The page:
I have many good (and a few heartbreaking) memories that will stay with me forever. You only have one biological mother in this life and she should always be remembered.

Saturday, February 4, 2012


Today was a day to get psyched for more than one reason. It was a GREAT day!

First, the weather was spectacular with the sun shining and warmer temperatures - hey, remember, it's FEBRUARY. NO SNOW!

Second, my knee was swollen and sore so I went to get my therapy to ease the pain and reduce the swelling. It felt so much better afterwards.

Third, I came straight home and felt so good, I reached for the leash and my little gal got excited...she immediately knew she was going outside. I took her for a brisk walk around the block. We both enjoyed getting that exercise.

Fourth, as soon as we got home, we went into the backyard for a little more fresh air and she could run around the fenced yard. While I was out there I noticed that the weather is fooling more than the weatherman and people who usually expect to be holding snow shovels every day. Mother Nature has fooled the daffodil. I have one plant that is already six inches tall. The other batch is sprouting multiple stems about an inch tall each.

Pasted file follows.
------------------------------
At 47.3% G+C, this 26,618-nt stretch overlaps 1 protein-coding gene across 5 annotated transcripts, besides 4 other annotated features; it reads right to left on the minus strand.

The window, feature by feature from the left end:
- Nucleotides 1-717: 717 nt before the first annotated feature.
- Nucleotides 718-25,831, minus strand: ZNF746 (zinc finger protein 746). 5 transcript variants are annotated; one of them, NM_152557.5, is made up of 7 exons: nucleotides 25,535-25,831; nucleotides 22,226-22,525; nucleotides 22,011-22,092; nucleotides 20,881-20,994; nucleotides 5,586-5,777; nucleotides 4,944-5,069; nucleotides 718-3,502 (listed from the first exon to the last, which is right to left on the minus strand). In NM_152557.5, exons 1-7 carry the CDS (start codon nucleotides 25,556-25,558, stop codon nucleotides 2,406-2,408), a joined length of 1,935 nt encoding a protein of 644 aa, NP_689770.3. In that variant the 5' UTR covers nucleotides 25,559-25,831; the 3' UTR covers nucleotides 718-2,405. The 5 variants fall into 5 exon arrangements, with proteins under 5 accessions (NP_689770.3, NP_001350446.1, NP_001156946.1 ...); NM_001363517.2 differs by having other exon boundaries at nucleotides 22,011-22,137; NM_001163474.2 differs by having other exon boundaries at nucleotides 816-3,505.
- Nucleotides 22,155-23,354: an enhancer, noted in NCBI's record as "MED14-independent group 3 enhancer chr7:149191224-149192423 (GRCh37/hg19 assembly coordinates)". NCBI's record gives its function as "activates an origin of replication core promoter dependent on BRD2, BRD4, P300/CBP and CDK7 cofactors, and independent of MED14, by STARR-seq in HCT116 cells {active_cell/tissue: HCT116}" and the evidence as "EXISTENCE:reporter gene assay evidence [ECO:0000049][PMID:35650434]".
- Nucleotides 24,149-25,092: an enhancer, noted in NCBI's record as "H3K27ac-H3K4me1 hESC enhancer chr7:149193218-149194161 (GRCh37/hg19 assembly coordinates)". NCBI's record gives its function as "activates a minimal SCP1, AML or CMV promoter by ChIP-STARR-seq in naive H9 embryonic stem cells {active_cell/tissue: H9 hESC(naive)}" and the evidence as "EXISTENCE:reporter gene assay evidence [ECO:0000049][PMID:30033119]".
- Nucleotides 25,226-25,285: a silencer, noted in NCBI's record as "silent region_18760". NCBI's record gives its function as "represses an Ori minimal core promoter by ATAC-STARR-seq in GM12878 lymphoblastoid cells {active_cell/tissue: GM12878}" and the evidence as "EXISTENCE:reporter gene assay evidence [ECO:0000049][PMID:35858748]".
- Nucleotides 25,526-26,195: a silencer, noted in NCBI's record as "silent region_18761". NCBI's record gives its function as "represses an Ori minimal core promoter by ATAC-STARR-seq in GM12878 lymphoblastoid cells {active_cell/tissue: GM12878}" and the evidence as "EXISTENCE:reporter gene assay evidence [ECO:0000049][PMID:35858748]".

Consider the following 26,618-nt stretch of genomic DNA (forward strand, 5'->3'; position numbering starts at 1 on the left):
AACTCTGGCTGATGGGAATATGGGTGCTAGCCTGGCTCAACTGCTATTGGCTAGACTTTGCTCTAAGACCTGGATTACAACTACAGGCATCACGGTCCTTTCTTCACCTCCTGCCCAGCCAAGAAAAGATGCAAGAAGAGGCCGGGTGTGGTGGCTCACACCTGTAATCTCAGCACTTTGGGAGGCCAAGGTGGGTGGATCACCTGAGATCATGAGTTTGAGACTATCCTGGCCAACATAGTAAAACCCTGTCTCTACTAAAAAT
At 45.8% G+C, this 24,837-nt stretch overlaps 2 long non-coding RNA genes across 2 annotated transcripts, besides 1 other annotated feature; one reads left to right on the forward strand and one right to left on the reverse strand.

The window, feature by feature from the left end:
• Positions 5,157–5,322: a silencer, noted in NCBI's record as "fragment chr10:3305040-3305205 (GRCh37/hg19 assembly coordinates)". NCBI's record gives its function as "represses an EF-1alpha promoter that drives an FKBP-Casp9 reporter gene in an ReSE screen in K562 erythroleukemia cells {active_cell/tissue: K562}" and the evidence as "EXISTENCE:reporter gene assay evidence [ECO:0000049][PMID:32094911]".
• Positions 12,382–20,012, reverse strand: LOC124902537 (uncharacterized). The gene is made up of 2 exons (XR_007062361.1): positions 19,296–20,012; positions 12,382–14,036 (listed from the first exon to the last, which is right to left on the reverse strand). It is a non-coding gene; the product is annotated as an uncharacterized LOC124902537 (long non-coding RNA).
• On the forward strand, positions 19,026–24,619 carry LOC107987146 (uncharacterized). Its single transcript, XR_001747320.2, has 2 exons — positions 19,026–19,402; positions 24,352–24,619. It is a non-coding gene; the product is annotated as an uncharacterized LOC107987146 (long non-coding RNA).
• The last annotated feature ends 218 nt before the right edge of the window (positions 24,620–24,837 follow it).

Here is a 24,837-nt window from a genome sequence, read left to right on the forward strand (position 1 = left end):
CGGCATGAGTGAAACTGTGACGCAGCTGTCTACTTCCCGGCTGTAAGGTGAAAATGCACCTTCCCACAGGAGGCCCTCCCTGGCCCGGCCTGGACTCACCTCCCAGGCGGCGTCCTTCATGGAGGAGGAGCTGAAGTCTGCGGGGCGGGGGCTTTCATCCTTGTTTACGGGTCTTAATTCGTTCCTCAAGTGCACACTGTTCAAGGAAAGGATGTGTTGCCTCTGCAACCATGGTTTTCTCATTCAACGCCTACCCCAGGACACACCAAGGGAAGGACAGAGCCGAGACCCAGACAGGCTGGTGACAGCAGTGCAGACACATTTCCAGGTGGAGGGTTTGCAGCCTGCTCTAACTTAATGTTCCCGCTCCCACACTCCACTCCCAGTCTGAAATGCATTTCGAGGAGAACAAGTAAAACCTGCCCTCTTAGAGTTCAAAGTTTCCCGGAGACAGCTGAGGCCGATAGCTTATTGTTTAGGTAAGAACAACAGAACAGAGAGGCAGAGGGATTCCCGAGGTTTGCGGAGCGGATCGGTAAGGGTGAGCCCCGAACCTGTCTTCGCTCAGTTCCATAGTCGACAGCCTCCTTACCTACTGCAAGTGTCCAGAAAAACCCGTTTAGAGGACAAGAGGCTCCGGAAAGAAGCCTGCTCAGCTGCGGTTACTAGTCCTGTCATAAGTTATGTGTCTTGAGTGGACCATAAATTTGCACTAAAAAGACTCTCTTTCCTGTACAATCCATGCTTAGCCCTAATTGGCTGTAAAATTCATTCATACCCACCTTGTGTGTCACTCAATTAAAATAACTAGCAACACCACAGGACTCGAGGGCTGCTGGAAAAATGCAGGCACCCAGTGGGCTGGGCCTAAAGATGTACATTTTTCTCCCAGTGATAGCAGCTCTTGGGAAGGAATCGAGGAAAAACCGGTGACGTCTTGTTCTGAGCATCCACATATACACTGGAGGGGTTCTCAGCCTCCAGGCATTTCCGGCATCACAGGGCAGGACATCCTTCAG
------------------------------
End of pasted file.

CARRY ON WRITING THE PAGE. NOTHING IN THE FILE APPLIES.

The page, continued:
Personally, I think Mother Nature can be (like me - huh Tango?) a funny lady sometimes. She is punking us with climate change - warm weather in February and scaring the buds to rise up through the dirt. If we do ever get any really cold weather and/or snow, the delicate daffodils will be so shook up, they will freeze.

I'm happy to see their little buds bursting forth, but I will worry about their health until I know Spring has really sprung!

Now that this nice Friday has passed, I'm REALLY psyched and ready for the New England Patriots to win the SUPER BOWL Sunday night at 6pm. I'm SO ready for this game! Go Brady!

Thursday, February 2, 2012


Today is the 126th anniversary of the ceremony at Gobbler's Knob. Punxsutawney Phil is the most famous groundhog and weather predictor around. HAPPY GROUNDHOG'S DAY!

The weather-predicting groundhog's official name is: "Punxsutawney Phil, Seer of Seers, Sage of Sages, Prognosticator of Prognosticators and Weather Prophet Extraordinaire." 

The Punxsutawney Groundhog Club (yes, he has a fan club) notes that Phil is also known as "National Treasure" and "Most Photographed Pennsylvanian."

Whenever Punxsutawney Phil sees his shadow and "tells" the Inner Circle, we have six more weeks of winter. Who are the Inner Circle top-tatted guys who are in charge of the ceremony?

There are 15 members of the Inner Circle (each having a particular title), local dignitaries, who plan the ceremony and events, and actually care for Phil who resides year round in the Groundhog Zoo, an annex of the town library. To see the Inner Circle/Groundhog Day official website CLICK HERE.